Contemporary governments have shown themselves keen to stimulate ‘innovation’ in the Australian economy as a desirable driver of economic growth and a prerequisite for investment by business in new generation enterprises.
To give substance to its broad strategic intention to foster innovation, the Commonwealth Government has funded a series of strategic research programs coordinated by the Australian Council of Learned Academies (http://www.acola.org.au/index.php/projects/securing-australia-s-future).
Australia’s Comparative Advantage is the culmination of one of those programs, a three-year project by the Academy for the Social Sciences in Australia (ASSA) (www.assa.edu.au).
ASSA writes: “The report Australia’s Comparative Advantage highlights the opportunities for reform given the emerging social, political, economic and technological trends facing Australia. The report sees Australia’s comparative advantage as national capabilities that need to be developed and enhanced. It recognises our natural advantages in traditional sectors like mining and agriculture, and looks to increased creation of advantage in advanced manufacturing and service industries. It highlights the opportunities from capitalising on a well-skilled and effective workforce and Australia’s strong and respected research capability.”
The Academy approached the Royal Society of Queensland to host an event to publicise the report. This event was held on 7 September in the Auditorium, Queensland Museum, co-hosted with the Academy for Technological Sciences and Engineering Queensland Division (ATSE).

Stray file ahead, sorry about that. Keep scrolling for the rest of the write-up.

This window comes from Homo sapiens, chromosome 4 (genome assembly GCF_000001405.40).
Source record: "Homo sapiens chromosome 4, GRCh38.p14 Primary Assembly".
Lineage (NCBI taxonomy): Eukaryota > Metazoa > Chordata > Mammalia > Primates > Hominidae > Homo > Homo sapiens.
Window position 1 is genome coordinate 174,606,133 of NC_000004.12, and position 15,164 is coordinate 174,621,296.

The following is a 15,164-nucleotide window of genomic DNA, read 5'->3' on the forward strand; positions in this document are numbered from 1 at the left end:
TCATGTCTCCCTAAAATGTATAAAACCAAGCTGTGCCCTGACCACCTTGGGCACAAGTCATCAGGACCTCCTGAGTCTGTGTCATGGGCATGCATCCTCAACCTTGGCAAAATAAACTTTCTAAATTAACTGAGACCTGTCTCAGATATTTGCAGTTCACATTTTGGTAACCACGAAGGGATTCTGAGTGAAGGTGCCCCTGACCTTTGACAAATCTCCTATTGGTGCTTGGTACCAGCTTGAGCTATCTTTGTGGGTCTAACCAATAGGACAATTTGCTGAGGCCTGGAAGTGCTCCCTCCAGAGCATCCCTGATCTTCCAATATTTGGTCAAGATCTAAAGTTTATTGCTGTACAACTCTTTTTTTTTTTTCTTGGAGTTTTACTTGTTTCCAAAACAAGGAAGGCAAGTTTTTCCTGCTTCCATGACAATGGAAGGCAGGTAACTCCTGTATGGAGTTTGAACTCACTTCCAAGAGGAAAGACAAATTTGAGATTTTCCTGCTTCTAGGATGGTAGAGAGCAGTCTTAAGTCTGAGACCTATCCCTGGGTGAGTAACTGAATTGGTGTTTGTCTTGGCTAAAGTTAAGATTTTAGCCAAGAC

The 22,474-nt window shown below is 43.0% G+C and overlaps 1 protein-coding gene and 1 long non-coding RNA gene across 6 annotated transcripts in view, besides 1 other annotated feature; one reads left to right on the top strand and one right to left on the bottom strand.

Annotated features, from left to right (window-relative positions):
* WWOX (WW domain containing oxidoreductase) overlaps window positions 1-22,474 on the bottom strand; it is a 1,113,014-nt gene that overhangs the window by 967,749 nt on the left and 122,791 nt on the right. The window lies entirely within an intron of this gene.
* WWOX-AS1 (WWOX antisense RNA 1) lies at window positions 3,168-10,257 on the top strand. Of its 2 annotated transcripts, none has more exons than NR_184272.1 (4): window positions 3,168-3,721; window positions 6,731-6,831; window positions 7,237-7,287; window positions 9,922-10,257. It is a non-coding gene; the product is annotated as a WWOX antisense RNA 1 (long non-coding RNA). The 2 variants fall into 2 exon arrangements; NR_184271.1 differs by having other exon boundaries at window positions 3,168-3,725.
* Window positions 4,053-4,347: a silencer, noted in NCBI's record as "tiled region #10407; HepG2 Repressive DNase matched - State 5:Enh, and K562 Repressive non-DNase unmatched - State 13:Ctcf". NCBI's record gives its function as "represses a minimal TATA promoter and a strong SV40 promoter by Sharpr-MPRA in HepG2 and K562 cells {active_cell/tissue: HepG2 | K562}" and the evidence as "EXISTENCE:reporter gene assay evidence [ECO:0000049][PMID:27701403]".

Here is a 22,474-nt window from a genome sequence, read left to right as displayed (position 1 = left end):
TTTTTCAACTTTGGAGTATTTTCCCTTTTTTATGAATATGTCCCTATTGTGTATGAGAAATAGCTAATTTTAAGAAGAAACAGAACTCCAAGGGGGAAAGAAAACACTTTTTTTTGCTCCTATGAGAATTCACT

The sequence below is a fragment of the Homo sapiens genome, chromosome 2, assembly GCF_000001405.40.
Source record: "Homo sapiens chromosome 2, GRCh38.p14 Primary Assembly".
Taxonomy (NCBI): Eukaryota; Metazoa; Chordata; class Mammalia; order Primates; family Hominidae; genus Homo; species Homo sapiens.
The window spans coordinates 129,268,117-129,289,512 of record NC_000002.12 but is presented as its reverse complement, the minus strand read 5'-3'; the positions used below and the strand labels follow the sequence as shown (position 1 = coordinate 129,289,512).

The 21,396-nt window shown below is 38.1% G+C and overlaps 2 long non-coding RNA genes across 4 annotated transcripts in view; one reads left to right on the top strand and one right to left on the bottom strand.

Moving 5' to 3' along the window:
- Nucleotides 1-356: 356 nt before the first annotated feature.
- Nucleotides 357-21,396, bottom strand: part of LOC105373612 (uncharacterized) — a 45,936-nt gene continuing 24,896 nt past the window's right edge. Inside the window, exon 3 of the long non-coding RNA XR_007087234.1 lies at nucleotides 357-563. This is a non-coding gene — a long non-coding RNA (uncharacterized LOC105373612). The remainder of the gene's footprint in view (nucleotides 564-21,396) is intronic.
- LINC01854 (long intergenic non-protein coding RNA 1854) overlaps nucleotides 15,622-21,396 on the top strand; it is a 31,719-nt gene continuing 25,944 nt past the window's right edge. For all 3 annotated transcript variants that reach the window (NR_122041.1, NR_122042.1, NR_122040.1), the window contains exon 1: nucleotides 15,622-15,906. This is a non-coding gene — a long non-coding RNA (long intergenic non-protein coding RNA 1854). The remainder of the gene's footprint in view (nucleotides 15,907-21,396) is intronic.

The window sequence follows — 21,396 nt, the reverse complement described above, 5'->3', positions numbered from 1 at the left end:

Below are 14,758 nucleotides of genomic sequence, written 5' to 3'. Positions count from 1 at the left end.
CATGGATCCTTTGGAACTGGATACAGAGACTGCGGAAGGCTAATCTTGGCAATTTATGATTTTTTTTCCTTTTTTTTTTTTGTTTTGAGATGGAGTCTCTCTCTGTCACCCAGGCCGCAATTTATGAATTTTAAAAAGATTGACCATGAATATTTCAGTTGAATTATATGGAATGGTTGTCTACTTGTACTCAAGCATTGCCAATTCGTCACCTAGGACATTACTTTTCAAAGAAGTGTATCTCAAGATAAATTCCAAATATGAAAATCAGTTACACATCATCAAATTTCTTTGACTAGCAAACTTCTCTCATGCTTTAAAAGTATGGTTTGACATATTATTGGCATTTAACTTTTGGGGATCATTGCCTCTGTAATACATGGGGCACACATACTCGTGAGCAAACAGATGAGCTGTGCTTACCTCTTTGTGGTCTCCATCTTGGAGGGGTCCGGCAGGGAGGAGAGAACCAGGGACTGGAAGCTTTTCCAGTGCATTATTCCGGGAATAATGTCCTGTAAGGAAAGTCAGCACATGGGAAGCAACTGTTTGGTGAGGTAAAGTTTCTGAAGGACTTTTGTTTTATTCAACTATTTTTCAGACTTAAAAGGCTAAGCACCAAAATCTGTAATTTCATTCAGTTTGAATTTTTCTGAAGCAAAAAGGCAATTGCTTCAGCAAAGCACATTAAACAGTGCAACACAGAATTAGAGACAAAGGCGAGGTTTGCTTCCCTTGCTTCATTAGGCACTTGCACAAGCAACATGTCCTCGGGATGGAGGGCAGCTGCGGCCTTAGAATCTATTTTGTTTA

Prof Glen Withers AO FASSA, current President of ASSA, presented the report. Click Forum_7_Sept_Withers for Prof Withers’ address.
Prof Withers advised that the authors of the report were keen to strengthen the analysis by engaging in cross-disciplinary dialogue with scientists.
Society member Prof Ian Lowe AO FATSE as first respondent pointed out that economic growth, which requires expanding throughput of raw materials and energy, cannot continue indefinitely on a finite planet. His power points are available: Forum 7 Sept 2016 Lowe.
Second respondent Ms Natasha Neale, Executive Director, Innovation Policy & Insights, Department of Science, Information Technology and Innovation, described a number of programs sponsored by the Queensland Government that could be classed as ‘information infrastructure’, feeding innovation from the ground up.
Ms Neale has provided web links to various programs under the Advance Queensland initiative:
“Advance Queensland is a Queensland Government initiative working to foster innovation-led economic growth. It will position Queensland as a place where entrepreneurs, industry, universities and government collaborate to turn great ideas into commercial products and businesses.
Advance Queensland involves a comprehensive suite of programs including:
These grants support science engagement and communication projects, events and activities that increase the reach and impact of science in Queensland.
The fellowships support post-PhD researchers with funding over three years to undertake research addressing Queensland’s science and research priorities.
The partnerships build collaboration between universities and small business by bringing on a university graduate to work on an innovative project.
The fund helps to turn ideas into reality with co-investment in Queensland businesses at the forefront of commercialising ground-breaking research or innovations.
Visit the Advance Queensland website to learn more”.